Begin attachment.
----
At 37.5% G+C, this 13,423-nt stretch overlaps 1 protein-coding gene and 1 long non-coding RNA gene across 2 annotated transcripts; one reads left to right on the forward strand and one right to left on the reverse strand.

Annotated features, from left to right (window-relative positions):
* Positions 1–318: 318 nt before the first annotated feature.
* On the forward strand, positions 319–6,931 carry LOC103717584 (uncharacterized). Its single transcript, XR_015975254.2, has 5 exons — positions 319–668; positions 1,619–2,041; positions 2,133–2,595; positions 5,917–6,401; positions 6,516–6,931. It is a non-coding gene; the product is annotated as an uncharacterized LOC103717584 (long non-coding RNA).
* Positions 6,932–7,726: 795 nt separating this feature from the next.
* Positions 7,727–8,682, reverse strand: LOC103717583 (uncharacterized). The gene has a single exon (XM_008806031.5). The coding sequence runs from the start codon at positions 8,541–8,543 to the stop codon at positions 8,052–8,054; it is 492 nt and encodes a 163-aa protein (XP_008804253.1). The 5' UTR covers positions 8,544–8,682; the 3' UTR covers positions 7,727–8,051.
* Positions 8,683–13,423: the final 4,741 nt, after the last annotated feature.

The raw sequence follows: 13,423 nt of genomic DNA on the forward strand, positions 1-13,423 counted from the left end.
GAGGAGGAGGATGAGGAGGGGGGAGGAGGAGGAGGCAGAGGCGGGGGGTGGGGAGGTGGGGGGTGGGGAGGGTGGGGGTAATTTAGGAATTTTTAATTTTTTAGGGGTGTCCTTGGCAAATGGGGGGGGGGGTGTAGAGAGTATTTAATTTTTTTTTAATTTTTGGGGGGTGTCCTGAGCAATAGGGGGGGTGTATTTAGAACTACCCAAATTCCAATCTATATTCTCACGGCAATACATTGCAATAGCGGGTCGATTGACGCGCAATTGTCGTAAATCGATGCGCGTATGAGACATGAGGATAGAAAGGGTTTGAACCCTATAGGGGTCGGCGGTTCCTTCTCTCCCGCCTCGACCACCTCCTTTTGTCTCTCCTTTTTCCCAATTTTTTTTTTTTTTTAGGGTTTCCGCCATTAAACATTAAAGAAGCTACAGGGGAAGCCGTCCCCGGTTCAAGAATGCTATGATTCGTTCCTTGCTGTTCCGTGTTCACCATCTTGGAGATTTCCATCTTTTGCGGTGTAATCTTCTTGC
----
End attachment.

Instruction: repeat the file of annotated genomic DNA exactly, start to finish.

At 37.5% G+C, this 13,423-nt stretch overlaps 1 protein-coding gene and 1 long non-coding RNA gene across 2 annotated transcripts; one reads left to right on the forward strand and one right to left on the reverse strand.

Annotated features, from left to right (window-relative positions):
* Positions 1–318: 318 nt before the first annotated feature.
* On the forward strand, positions 319–6,931 carry LOC103717584 (uncharacterized). Its single transcript, XR_015975254.2, has 5 exons — positions 319–668; positions 1,619–2,041; positions 2,133–2,595; positions 5,917–6,401; positions 6,516–6,931. It is a non-coding gene; the product is annotated as an uncharacterized LOC103717584 (long non-coding RNA).
* Positions 6,932–7,726: 795 nt separating this feature from the next.
* Positions 7,727–8,682, reverse strand: LOC103717583 (uncharacterized). The gene has a single exon (XM_008806031.5). The coding sequence runs from the start codon at positions 8,541–8,543 to the stop codon at positions 8,052–8,054; it is 492 nt and encodes a 163-aa protein (XP_008804253.1). The 5' UTR covers positions 8,544–8,682; the 3' UTR covers positions 7,727–8,051.
* Positions 8,683–13,423: the final 4,741 nt, after the last annotated feature.

The raw sequence follows: 13,423 nt of genomic DNA on the forward strand, positions 1-13,423 counted from the left end.
GAGGAGGAGGATGAGGAGGGGGGAGGAGGAGGAGGCAGAGGCGGGGGGTGGGGAGGTGGGGGGTGGGGAGGGTGGGGGTAATTTAGGAATTTTTAATTTTTTAGGGGTGTCCTTGGCAAATGGGGGGGGGGGTGTAGAGAGTATTTAATTTTTTTTTAATTTTTGGGGGGTGTCCTGAGCAATAGGGGGGGTGTATTTAGAACTACCCAAATTCCAATCTATATTCTCACGGCAATACATTGCAATAGCGGGTCGATTGACGCGCAATTGTCGTAAATCGATGCGCGTATGAGACATGAGGATAGAAAGGGTTTGAACCCTATAGGGGTCGGCGGTTCCTTCTCTCCCGCCTCGACCACCTCCTTTTGTCTCTCCTTTTTCCCAATTTTTTTTTTTTTTTAGGGTTTCCGCCATTAAACATTAAAGAAGCTACAGGGGAAGCCGTCCCCGGTTCAAGAATGCTATGATTCGTTCCTTGCTGTTCCGTGTTCACCATCTTGGAGATTTCCATCTTTTGCGGTGTAATCTTCTTGC